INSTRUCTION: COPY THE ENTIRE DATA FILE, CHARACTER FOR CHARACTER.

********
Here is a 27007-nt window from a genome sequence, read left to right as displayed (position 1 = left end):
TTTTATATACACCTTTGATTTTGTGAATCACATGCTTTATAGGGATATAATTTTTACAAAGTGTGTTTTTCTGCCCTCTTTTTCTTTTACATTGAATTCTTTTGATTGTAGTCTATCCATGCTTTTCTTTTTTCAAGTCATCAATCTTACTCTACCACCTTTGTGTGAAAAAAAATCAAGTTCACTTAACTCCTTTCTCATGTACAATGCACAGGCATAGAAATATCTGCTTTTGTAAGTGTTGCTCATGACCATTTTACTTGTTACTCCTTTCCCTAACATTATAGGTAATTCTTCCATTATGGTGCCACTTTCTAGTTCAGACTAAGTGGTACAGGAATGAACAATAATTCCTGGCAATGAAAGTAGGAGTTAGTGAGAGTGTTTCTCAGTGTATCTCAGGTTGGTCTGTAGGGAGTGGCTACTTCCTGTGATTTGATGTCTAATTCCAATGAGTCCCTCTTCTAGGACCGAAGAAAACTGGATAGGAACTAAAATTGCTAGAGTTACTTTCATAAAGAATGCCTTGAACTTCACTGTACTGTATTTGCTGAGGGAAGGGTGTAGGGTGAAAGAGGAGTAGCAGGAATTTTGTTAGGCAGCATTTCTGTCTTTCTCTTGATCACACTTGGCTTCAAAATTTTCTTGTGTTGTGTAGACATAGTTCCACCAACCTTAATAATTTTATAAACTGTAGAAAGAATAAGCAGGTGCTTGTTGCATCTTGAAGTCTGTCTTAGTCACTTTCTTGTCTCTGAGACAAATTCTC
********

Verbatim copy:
Here is a 27007-nt window from a genome sequence, read left to right as displayed (position 1 = left end):
TTTTATATACACCTTTGATTTTGTGAATCACATGCTTTATAGGGATATAATTTTTACAAAGTGTGTTTTTCTGCCCTCTTTTTCTTTTACATTGAATTCTTTTGATTGTAGTCTATCCATGCTTTTCTTTTTTCAAGTCATCAATCTTACTCTACCACCTTTGTGTGAAAAAAAATCAAGTTCACTTAACTCCTTTCTCATGTACAATGCACAGGCATAGAAATATCTGCTTTTGTAAGTGTTGCTCATGACCATTTTACTTGTTACTCCTTTCCCTAACATTATAGGTAATTCTTCCATTATGGTGCCACTTTCTAGTTCAGACTAAGTGGTACAGGAATGAACAATAATTCCTGGCAATGAAAGTAGGAGTTAGTGAGAGTGTTTCTCAGTGTATCTCAGGTTGGTCTGTAGGGAGTGGCTACTTCCTGTGATTTGATGTCTAATTCCAATGAGTCCCTCTTCTAGGACCGAAGAAAACTGGATAGGAACTAAAATTGCTAGAGTTACTTTCATAAAGAATGCCTTGAACTTCACTGTACTGTATTTGCTGAGGGAAGGGTGTAGGGTGAAAGAGGAGTAGCAGGAATTTTGTTAGGCAGCATTTCTGTCTTTCTCTTGATCACACTTGGCTTCAAAATTTTCTTGTGTTGTGTAGACATAGTTCCACCAACCTTAATAATTTTATAAACTGTAGAAAGAATAAGCAGGTGCTTGTTGCATCTTGAAGTCTGTCTTAGTCACTTTCTTGTCTCTGAGACAAATTCTC